Curtis S recalls the day:
After landing back in Manchester, I wondered whether we’d managed to sign any last minute freebies before the window closed. Obviously this was in a time where smartphones and social media weren’t as apparent, so I had to rely on the taxi driver to give me news. He informed me that we’d been taken over by “Abbi Dabbi” in his words and that we’d signed Robinho. I first thought this is a United fan, looking to wind up a City fan on his return to dreary Manchester. When he insisted it was true I then thought, Christ – this jet lag is making me delusional.
It wasn’t until I turned my phone on and checked my messages from my red mates that I realised the cabbie was telling the truth. I had received things along the lines of “you’ll always be in our shadow” and “you’ll never win anything”. As soon as I got back home, I abandoned my cases in the garden such was my panic to get to the TV and get Sky Sports News on.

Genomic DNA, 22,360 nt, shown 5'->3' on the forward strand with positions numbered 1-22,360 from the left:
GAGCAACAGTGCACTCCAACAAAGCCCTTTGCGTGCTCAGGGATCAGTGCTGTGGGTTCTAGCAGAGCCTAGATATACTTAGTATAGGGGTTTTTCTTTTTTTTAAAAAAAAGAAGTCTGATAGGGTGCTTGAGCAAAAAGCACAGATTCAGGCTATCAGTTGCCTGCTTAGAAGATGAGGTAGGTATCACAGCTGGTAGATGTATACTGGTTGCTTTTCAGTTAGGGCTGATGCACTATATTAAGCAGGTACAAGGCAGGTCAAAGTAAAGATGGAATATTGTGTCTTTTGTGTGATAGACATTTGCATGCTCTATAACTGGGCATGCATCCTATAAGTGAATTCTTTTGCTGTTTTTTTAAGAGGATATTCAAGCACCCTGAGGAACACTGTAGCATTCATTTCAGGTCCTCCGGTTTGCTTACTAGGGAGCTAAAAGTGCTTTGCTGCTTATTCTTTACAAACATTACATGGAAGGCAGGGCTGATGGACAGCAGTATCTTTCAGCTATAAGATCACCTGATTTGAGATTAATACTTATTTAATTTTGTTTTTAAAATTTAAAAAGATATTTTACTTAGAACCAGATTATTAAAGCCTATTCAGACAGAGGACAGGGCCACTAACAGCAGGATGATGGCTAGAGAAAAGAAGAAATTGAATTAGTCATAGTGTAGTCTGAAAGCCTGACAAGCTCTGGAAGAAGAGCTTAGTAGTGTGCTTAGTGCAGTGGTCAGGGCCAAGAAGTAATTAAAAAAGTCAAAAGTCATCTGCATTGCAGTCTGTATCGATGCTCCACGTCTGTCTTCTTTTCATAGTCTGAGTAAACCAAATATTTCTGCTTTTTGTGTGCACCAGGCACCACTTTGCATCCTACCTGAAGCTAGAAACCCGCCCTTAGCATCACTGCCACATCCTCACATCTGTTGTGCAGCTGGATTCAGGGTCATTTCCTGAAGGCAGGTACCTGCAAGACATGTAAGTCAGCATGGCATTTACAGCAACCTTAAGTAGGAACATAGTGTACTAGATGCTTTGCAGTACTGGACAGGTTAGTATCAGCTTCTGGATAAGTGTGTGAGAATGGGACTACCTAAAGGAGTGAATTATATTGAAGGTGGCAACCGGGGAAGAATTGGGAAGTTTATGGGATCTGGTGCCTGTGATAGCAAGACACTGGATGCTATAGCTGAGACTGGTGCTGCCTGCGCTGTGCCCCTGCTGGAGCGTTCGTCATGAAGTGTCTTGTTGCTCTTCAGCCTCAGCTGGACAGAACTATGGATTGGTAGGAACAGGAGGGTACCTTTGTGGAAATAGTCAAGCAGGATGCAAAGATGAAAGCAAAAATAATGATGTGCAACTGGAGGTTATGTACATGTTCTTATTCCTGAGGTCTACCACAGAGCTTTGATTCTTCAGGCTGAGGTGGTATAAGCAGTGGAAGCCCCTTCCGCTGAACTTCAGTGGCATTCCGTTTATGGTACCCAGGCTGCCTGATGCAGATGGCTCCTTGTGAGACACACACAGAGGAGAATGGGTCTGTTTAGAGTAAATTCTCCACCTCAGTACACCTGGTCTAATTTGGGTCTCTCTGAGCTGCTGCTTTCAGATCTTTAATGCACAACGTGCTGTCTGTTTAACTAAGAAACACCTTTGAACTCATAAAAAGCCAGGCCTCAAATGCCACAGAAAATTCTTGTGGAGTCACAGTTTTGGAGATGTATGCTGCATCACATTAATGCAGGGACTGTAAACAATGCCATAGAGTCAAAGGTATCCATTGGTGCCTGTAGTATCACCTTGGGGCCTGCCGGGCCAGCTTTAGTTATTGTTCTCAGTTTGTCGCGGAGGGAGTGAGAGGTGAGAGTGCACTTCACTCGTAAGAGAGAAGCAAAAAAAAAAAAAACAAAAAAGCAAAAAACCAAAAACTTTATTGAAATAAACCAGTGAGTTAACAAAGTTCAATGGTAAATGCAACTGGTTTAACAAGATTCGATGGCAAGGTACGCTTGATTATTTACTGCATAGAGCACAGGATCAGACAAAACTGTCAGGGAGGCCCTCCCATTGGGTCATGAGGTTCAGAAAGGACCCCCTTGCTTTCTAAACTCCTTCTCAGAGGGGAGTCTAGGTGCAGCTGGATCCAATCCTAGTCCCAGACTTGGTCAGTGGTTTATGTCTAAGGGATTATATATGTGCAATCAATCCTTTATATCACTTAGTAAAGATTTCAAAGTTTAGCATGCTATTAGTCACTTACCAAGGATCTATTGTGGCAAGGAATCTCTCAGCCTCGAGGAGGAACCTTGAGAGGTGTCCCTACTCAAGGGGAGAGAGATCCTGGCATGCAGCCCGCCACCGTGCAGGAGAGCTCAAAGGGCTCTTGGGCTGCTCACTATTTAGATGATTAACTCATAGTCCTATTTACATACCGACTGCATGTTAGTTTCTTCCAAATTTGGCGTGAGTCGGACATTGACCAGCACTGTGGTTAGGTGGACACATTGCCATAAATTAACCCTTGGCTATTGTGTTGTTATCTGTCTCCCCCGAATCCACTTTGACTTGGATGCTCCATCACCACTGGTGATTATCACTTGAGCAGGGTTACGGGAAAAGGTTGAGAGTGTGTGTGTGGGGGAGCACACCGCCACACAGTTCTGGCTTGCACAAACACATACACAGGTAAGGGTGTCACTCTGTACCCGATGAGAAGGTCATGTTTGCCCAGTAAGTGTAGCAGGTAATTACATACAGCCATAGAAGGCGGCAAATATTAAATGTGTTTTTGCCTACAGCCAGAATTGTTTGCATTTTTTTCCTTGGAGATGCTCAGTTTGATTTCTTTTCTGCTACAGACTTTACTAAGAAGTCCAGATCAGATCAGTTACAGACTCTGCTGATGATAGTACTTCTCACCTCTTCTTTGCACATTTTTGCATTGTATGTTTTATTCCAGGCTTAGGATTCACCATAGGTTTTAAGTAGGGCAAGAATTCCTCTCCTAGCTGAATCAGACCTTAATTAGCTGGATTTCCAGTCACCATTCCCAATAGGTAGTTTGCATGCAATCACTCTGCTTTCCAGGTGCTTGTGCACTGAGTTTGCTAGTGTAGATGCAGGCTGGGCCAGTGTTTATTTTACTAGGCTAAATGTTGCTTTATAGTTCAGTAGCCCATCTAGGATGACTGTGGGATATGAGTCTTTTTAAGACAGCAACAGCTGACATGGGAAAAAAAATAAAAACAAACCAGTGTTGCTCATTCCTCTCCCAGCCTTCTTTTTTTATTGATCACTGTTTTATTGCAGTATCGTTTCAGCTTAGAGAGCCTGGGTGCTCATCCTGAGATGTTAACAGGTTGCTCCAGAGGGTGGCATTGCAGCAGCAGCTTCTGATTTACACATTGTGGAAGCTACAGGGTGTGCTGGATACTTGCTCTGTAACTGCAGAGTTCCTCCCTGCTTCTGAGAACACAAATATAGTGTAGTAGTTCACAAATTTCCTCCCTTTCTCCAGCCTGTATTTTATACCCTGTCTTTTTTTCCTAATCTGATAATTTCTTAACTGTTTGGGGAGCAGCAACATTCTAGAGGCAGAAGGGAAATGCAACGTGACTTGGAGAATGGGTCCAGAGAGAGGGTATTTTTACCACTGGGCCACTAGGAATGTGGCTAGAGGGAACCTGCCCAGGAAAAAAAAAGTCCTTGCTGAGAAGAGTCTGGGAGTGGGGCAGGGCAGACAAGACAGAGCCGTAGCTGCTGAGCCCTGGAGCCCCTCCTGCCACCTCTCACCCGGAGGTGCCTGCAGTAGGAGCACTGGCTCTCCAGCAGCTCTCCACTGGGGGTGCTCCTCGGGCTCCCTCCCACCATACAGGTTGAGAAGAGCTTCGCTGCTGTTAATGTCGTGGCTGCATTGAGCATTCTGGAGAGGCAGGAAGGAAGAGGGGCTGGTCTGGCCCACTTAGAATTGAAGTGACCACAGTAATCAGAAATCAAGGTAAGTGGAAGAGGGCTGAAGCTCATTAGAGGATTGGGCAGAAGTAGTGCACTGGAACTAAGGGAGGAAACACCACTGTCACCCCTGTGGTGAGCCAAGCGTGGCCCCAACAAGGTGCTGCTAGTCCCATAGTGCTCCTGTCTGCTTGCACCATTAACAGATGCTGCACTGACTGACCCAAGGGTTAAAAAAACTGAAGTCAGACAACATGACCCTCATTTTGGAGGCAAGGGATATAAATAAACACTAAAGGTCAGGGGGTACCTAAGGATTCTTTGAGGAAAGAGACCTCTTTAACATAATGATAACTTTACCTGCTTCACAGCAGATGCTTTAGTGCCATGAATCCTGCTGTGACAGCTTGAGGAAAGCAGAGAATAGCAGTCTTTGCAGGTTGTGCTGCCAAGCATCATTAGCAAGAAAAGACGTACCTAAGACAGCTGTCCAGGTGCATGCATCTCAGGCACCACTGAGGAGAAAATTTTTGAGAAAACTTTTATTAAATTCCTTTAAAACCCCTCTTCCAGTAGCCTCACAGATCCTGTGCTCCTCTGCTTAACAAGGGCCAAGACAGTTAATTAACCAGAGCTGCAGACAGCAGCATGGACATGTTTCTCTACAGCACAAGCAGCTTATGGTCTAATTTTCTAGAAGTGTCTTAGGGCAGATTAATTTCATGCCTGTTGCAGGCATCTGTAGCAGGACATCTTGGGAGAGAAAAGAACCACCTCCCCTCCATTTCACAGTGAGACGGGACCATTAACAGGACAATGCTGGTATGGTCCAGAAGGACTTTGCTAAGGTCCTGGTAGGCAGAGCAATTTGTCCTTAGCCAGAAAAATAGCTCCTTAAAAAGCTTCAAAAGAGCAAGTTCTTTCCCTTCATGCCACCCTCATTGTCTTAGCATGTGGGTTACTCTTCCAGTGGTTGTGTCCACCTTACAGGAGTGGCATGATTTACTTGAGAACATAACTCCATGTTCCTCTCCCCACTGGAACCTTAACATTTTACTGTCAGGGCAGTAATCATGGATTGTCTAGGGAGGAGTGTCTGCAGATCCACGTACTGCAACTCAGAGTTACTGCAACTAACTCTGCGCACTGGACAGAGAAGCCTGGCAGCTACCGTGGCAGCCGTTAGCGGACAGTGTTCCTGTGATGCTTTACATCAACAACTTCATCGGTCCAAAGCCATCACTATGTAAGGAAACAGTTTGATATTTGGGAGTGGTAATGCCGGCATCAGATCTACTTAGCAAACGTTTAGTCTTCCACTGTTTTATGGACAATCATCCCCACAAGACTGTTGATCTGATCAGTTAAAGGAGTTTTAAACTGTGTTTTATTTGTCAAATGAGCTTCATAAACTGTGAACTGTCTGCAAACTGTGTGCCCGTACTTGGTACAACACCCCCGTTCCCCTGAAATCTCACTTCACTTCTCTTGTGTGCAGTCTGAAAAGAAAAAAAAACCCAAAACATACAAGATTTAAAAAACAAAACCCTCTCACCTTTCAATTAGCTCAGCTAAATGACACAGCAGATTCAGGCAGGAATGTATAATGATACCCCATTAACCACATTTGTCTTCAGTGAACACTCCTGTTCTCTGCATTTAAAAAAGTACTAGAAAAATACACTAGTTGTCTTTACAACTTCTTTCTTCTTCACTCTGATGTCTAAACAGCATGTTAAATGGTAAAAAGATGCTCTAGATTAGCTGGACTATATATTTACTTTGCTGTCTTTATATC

And that was the experience for many of us. Glued to Sky Sports News in the days when it was still the place to go for breaking news. By 2008 Twitter was a thing, but I was not aware of it. We sat late into the night, glued to our television screens, waiting for the next breaking story, the next big player to be linked, the next story that would be hard to comprehend, to accompany all the other incomprehensible stories and rumours that day. September 1st, 2008. Many an hour spent flitting between the TV and the message boards.
We woke up the next day rubbing our eyes and wondering what was real and what we had dreamt. The only regret was that this takeover had not completed just a couple of weeks earlier. What a fun 14 days would have lay ahead if it had. On the other hand, the deadline was only on September 1stbecause August 31stwas a Sunday that year, so the extra day was welcome.